• China has already rolled out tests of its digital yuan in several Chinese cities, testing payments with real customers in real stores.

Yes, but: Axios China writer Bethany Allen-Ebrahimian points out that having the first-mover advantage isn’t necessarily an advantage in implementing digital currencies because technologies are changing so rapidly.

2. Catch up quick

Chinese coffee chain Luckin Coffee filed for Chapter 15 bankruptcy in the U.S., less than a year after acknowledging that more than a quarter of its business may have been faked. (Bloomberg)

GameStop shares rose 15% in premarket trading after Robinhood removed all restrictions on trading stocks. (CNBC)

Snap and Unity Software in reporting fourth-quarter earnings Thursday both warned of the likely negative upcoming impact from Apple’s privacy changes that will make targeted advertising less effective. (CNBC)

"The fallout from a Fed that has encouraged investors into buying horribly overpriced assets will be every bit as difficult as coming off the gold standard in the early 1970s or tackling runaway inflation in the early 1980s." (Bloomberg)

3. U.S. bankruptcies hit 15-year low

Data: Epiq AACER; Chart: Axios Visuals

Total U.S. bankruptcy filings fell to their lowest level since February 2006 last month as massive liquidity and eager bond investors helped prop up businesses throughout the country.

By the numbers: January saw just 32,298 filings, a 6% decline from December, and a 44% decrease from January 2020, according to data from legal services company Epiq.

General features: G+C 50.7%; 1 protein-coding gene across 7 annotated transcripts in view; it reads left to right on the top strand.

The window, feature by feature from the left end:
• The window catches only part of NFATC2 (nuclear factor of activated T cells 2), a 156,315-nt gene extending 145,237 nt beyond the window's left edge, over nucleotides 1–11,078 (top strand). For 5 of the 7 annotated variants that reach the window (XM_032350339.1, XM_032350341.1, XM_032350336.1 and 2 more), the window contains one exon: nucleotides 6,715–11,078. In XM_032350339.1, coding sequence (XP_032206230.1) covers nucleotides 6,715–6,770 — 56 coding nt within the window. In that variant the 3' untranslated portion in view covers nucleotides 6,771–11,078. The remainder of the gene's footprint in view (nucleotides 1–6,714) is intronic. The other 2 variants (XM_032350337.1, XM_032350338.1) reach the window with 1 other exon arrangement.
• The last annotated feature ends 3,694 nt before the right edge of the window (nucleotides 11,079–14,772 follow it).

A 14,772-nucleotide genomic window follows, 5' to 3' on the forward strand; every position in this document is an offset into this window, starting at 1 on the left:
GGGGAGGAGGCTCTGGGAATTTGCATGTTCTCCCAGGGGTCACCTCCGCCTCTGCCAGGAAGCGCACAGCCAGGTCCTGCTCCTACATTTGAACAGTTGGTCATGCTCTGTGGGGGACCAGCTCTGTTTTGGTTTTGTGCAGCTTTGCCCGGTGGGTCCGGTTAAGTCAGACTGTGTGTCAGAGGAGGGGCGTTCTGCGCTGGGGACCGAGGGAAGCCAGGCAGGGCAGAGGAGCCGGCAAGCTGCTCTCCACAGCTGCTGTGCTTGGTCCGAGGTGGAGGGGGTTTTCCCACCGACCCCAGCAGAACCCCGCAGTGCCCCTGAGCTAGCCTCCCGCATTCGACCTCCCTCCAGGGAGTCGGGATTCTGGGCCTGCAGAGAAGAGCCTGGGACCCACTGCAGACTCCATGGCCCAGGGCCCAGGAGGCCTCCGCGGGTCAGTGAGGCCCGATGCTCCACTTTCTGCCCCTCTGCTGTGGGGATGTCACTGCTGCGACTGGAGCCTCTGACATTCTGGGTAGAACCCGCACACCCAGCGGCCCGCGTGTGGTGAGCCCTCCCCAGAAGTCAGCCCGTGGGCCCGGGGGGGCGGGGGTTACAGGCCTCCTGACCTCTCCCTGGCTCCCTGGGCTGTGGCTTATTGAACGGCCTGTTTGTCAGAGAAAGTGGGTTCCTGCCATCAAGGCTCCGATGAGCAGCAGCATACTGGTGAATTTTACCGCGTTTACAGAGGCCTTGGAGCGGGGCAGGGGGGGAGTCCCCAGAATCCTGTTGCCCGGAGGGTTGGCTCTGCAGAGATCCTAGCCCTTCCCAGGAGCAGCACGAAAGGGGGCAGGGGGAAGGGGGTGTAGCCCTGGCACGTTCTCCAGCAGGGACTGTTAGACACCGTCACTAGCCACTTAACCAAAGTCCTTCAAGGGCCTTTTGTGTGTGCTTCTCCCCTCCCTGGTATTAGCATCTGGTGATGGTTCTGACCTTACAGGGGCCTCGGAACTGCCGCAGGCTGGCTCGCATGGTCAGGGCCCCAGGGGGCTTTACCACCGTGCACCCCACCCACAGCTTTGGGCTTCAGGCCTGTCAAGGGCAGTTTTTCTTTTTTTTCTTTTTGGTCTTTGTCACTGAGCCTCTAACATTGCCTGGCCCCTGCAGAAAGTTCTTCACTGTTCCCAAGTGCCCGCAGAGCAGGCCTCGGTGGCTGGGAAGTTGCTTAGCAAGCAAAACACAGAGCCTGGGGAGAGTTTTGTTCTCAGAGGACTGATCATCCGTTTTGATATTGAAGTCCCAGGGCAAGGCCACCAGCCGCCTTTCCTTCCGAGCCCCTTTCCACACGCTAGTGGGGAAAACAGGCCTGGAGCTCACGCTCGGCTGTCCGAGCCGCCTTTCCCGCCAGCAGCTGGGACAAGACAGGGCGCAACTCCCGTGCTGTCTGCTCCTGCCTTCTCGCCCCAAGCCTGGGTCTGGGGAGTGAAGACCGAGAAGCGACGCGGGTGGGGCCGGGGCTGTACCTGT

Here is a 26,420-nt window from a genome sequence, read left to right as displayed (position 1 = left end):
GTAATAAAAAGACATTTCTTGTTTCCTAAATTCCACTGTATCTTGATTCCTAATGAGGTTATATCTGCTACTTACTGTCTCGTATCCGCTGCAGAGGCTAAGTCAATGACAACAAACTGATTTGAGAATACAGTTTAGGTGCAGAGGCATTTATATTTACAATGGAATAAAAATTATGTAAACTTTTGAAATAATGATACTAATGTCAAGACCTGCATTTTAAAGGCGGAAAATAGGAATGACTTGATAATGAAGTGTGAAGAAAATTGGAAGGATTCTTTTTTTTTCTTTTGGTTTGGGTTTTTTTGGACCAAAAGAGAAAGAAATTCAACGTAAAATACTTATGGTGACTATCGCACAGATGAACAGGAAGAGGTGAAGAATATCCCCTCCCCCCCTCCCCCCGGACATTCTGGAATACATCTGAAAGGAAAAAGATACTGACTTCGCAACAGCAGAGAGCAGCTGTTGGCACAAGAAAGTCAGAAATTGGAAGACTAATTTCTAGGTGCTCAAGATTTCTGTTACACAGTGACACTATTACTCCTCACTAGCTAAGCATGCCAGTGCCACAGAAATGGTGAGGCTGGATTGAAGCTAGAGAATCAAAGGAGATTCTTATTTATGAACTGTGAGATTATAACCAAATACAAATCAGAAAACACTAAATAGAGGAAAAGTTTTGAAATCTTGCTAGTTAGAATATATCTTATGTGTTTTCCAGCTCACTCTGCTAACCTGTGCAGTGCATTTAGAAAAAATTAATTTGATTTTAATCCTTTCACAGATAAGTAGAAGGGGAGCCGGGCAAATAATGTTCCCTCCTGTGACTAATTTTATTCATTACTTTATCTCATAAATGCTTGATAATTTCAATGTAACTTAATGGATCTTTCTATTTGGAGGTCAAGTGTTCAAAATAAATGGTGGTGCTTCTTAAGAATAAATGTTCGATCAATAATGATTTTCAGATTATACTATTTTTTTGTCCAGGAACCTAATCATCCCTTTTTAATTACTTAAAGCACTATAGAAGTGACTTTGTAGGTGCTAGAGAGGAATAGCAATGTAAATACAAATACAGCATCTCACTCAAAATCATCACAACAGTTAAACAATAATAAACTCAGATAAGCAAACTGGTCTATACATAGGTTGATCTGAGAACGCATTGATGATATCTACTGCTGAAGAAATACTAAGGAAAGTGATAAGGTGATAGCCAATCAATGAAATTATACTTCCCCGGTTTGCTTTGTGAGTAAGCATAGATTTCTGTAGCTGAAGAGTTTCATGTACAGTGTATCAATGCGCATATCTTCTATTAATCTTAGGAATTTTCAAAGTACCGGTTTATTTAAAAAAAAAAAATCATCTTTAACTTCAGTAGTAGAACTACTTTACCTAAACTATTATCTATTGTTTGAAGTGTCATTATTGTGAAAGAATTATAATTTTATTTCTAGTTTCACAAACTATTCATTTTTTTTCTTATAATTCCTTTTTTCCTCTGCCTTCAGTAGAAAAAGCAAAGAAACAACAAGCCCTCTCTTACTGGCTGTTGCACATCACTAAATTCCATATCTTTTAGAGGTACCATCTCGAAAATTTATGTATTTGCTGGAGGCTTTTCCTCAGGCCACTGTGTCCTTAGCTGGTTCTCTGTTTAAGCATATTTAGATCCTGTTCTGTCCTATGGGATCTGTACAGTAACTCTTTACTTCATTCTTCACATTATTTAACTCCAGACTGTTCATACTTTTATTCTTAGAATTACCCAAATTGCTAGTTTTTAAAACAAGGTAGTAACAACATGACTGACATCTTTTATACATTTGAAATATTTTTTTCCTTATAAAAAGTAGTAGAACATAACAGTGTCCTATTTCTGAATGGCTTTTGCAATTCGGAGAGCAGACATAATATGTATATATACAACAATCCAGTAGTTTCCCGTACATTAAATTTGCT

Between the lines: "Out of court solutions, available liquidity, and general uncertainty has caused a significant pause in Chapter 11 filings this past month," said Deirdre O’Connor, senior managing director of corporate restructuring at Epiq.

  • "We appear to be suspended in an air bubble at the moment."

What's happening: Despite the economy's struggles, big businesses have been able to borrow money through credit markets thanks to a massive surge of liquidity and backing from the Fed, which is expected to step in and buy more bonds should markets tighten.

  • This has created a feeding frenzy among bond investors that led to record bond sales in 2020 and allowed even companies with junk ratings to raise substantial capital.

But, but, but: Small businesses have not fared as well as their larger counterparts. Many don't file for bankruptcy when they go out of business, and one in three respondents to a recently released survey by the Fed said that without additional government assistance they would not survive.

  • Further, the Fed's January senior loan officer survey found that even as credit markets have opened, many banks continued to tighten their lending standards for commercial and industrial loans in the last three months of 2020.
4. At least 1M have filed for unemployment every week for 46 weeks

Data: U.S. Department of Labor; Chart: Andrew Witherspoon/Axios

More than 1 million Americans filed first-time unemployment claims for the 46th consecutive week last week, the Labor Department reported.

Why it matters: There is no historical precedent for the ongoing rate of job losses in the U.S.